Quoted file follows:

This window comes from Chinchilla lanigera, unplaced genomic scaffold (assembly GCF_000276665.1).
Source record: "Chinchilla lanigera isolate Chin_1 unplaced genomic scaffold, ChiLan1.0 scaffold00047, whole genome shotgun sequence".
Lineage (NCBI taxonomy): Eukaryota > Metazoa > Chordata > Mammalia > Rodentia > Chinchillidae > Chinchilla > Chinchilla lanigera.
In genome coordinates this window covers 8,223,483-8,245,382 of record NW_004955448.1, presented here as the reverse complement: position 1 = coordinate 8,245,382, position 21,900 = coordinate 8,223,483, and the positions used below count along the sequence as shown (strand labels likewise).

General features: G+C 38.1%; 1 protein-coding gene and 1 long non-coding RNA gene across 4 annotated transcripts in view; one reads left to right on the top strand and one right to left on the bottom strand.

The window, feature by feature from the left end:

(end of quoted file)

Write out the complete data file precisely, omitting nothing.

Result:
This window comes from Chinchilla lanigera, unplaced genomic scaffold (assembly GCF_000276665.1).
Source record: "Chinchilla lanigera isolate Chin_1 unplaced genomic scaffold, ChiLan1.0 scaffold00047, whole genome shotgun sequence".
Lineage (NCBI taxonomy): Eukaryota > Metazoa > Chordata > Mammalia > Rodentia > Chinchillidae > Chinchilla > Chinchilla lanigera.
In genome coordinates this window covers 8,223,483-8,245,382 of record NW_004955448.1, presented here as the reverse complement: position 1 = coordinate 8,245,382, position 21,900 = coordinate 8,223,483, and the positions used below count along the sequence as shown (strand labels likewise).

General features: G+C 38.1%; 1 protein-coding gene and 1 long non-coding RNA gene across 4 annotated transcripts in view; one reads left to right on the top strand and one right to left on the bottom strand.

The window, feature by feature from the left end: